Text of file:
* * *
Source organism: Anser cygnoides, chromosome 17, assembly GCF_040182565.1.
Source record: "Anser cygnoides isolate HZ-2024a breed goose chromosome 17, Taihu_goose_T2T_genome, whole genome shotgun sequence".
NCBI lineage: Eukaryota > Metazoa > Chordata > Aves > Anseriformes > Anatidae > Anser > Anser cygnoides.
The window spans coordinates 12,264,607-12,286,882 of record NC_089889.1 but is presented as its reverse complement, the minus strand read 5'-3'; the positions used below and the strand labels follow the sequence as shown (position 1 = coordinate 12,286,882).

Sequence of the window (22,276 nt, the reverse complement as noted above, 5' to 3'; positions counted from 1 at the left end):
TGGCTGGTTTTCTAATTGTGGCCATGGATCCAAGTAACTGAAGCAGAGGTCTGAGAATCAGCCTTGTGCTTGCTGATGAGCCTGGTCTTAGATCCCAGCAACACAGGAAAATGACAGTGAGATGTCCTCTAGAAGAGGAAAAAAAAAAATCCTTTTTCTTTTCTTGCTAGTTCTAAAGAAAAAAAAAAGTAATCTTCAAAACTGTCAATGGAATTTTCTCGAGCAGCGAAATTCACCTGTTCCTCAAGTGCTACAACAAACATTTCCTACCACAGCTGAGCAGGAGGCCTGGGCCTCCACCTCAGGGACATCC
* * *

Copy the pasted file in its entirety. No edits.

Source organism: Anser cygnoides, chromosome 17, assembly GCF_040182565.1.
Source record: "Anser cygnoides isolate HZ-2024a breed goose chromosome 17, Taihu_goose_T2T_genome, whole genome shotgun sequence".
NCBI lineage: Eukaryota > Metazoa > Chordata > Aves > Anseriformes > Anatidae > Anser > Anser cygnoides.
The window spans coordinates 12,264,607-12,286,882 of record NC_089889.1 but is presented as its reverse complement, the minus strand read 5'-3'; the positions used below and the strand labels follow the sequence as shown (position 1 = coordinate 12,286,882).

Sequence of the window (22,276 nt, the reverse complement as noted above, 5' to 3'; positions counted from 1 at the left end):
TGGCTGGTTTTCTAATTGTGGCCATGGATCCAAGTAACTGAAGCAGAGGTCTGAGAATCAGCCTTGTGCTTGCTGATGAGCCTGGTCTTAGATCCCAGCAACACAGGAAAATGACAGTGAGATGTCCTCTAGAAGAGGAAAAAAAAAAATCCTTTTTCTTTTCTTGCTAGTTCTAAAGAAAAAAAAAAGTAATCTTCAAAACTGTCAATGGAATTTTCTCGAGCAGCGAAATTCACCTGTTCCTCAAGTGCTACAACAAACATTTCCTACCACAGCTGAGCAGGAGGCCTGGGCCTCCACCTCAGGGACATCC